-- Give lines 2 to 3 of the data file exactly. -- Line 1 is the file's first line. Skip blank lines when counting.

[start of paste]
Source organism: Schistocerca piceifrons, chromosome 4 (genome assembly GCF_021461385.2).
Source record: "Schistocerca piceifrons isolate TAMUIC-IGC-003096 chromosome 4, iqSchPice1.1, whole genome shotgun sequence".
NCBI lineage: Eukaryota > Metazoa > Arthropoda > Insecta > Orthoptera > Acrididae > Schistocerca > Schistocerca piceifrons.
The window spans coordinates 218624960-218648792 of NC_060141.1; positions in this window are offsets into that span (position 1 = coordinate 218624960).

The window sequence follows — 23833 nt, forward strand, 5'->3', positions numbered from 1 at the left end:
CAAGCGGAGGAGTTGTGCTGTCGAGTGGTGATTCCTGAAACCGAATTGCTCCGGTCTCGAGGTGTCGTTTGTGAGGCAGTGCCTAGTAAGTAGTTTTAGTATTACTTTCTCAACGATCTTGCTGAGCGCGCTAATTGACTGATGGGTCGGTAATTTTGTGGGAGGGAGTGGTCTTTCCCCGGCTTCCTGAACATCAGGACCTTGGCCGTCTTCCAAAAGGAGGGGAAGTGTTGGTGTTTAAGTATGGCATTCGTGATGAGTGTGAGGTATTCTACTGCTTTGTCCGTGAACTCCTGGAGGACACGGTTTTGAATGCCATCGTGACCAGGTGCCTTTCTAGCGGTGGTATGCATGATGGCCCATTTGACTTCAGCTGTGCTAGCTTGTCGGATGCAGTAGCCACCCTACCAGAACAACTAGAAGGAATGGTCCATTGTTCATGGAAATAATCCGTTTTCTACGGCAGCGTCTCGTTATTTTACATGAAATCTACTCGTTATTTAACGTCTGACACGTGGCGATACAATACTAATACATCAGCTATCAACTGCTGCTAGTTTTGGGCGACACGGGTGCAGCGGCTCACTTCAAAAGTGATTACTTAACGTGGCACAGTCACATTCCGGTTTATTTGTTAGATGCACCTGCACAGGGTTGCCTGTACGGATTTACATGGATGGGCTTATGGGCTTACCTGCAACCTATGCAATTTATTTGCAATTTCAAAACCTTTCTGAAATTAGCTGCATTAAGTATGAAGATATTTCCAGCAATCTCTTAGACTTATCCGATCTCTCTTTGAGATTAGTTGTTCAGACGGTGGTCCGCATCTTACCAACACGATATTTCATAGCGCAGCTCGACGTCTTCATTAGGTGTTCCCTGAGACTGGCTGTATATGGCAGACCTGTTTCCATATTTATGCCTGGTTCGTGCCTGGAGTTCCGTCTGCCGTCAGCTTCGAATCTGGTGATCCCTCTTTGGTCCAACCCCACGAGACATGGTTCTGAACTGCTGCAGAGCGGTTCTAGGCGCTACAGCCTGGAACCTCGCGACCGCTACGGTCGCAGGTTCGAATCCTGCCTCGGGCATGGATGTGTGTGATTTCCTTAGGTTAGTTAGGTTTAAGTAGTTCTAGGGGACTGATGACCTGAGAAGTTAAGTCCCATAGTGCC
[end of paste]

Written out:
Source record: "Schistocerca piceifrons isolate TAMUIC-IGC-003096 chromosome 4, iqSchPice1.1, whole genome shotgun sequence".
NCBI lineage: Eukaryota > Metazoa > Arthropoda > Insecta > Orthoptera > Acrididae > Schistocerca > Schistocerca piceifrons.